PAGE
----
(WOMENSENEWS)--Pregnant women and single mothers are languishing in a secret detention center in Tindouf, a southwestern province in Algeria, charges Brahim El Selem. "It is made out of mud bricks . . . You can't see the jail because it is a hole between two hills."
El Selem says the women's detention center--which he says he visited three or four times--confines almost 30 women, some with toddlers. The structure's zinc roof provides minimal protection from the Saharan desert heat, he adds.
The women's offense? Sex outside marriage, a crime often leading to jail sentences for men and women in Muslim countries.
El Selem says he is a former police officer with the Polisario Front, an independence movement backed by Algeria in its decades-long fight with Morocco over the Western Sahara.
El Selem says women in this jail can leave under only two situations. One is when her child turns 2. The other is if a member of the Sahrawi community agrees to marry her. Marriage for single mothers is so improbable that he says that option is rarely exercised. Although one woman, he says, did resort to marrying a cousin with developmental disabilities to get out.
He says he visited the prison for unwed mothers while on patrol duty. Some of the women, he says, were rape victims who continued to suffer sexual abuse at the hands of their guards.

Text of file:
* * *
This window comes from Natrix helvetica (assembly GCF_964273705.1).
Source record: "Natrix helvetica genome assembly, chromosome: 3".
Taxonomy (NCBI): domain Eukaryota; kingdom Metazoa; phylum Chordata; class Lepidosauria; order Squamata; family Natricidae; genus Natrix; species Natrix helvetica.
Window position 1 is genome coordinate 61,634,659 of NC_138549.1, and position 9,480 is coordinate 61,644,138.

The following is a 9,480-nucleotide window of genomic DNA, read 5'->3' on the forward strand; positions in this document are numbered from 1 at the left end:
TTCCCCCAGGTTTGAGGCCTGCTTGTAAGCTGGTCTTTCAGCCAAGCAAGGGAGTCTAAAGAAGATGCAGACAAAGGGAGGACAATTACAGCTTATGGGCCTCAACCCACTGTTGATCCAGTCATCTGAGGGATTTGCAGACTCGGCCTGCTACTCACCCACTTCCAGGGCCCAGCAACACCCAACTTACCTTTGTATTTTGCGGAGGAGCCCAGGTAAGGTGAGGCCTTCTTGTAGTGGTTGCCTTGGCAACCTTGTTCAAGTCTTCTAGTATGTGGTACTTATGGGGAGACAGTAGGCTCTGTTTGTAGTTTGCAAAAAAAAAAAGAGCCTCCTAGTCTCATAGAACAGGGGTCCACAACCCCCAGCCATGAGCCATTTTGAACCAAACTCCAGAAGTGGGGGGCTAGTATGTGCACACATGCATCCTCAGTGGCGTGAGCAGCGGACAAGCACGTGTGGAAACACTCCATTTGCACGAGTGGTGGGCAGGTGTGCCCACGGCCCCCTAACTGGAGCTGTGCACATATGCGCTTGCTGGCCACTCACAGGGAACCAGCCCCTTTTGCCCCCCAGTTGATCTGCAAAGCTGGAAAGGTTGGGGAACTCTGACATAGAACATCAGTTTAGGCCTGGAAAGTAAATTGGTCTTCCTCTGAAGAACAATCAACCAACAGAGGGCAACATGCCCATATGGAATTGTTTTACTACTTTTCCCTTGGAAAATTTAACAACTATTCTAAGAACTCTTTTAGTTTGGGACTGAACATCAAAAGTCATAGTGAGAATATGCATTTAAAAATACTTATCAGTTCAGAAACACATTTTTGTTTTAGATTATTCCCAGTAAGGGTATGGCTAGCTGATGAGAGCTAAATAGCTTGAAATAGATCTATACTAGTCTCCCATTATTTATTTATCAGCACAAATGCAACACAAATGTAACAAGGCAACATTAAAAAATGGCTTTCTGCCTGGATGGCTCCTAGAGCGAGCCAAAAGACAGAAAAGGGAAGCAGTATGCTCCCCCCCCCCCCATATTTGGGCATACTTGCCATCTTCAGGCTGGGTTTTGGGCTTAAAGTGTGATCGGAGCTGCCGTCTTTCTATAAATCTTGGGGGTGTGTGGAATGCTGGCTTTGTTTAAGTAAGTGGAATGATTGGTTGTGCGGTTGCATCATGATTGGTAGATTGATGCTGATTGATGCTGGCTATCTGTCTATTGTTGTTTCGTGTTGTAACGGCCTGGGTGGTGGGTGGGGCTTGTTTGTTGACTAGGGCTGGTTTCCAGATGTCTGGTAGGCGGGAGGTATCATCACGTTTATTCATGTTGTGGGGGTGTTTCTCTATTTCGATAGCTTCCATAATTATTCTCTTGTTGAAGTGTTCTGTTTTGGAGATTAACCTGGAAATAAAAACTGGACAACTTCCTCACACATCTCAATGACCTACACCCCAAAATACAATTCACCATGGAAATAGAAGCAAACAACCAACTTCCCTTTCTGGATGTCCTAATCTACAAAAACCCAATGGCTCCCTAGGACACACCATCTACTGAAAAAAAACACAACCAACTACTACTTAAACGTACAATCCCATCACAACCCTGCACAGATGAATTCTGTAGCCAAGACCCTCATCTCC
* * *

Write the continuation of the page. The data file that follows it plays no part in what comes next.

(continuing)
El Selem spoke with Women's eNews in an interview at the Moroccan mission to the United Nations in New York while he was in New York and Washington earlier this month as part of a delegation sponsored by the Moroccan Center for American Policy, a Washington-based lobby of Morocco's King Mohammed VI, a U.S. military ally and trading partner. Morocco has had administrative control over most of the Western Sahara, a mineral-rich former Spanish colony, since 1976.
El Selem's former employer, the Polisario Front, is an independence movement that has fought for control over the Western Sahara against Spain, Mauritania and Morocco.
The armed dispute between Morocco and the Polisario Front has displaced tens of thousands of Sahrawis, nomadic tribes in the Western Sahara, into Polisario-controlled refugee camps in Algeria.
Morocco and the Polisario have been engaged in a war of words since a ceasefire ended armed conflict in 1991.